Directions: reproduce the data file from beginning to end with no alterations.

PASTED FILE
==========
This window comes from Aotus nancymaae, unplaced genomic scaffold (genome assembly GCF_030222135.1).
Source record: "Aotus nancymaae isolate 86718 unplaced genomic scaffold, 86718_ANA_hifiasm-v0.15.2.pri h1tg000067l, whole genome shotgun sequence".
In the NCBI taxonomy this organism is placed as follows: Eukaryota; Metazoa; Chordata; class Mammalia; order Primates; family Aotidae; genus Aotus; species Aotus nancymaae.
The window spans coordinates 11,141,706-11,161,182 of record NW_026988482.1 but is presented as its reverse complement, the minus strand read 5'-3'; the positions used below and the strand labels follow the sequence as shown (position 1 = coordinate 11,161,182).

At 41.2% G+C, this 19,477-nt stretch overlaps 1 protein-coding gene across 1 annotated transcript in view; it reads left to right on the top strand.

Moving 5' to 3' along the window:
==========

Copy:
This window comes from Aotus nancymaae, unplaced genomic scaffold (genome assembly GCF_030222135.1).
Source record: "Aotus nancymaae isolate 86718 unplaced genomic scaffold, 86718_ANA_hifiasm-v0.15.2.pri h1tg000067l, whole genome shotgun sequence".
In the NCBI taxonomy this organism is placed as follows: Eukaryota; Metazoa; Chordata; class Mammalia; order Primates; family Aotidae; genus Aotus; species Aotus nancymaae.
The window spans coordinates 11,141,706-11,161,182 of record NW_026988482.1 but is presented as its reverse complement, the minus strand read 5'-3'; the positions used below and the strand labels follow the sequence as shown (position 1 = coordinate 11,161,182).

At 41.2% G+C, this 19,477-nt stretch overlaps 1 protein-coding gene across 1 annotated transcript in view; it reads left to right on the top strand.

Moving 5' to 3' along the window: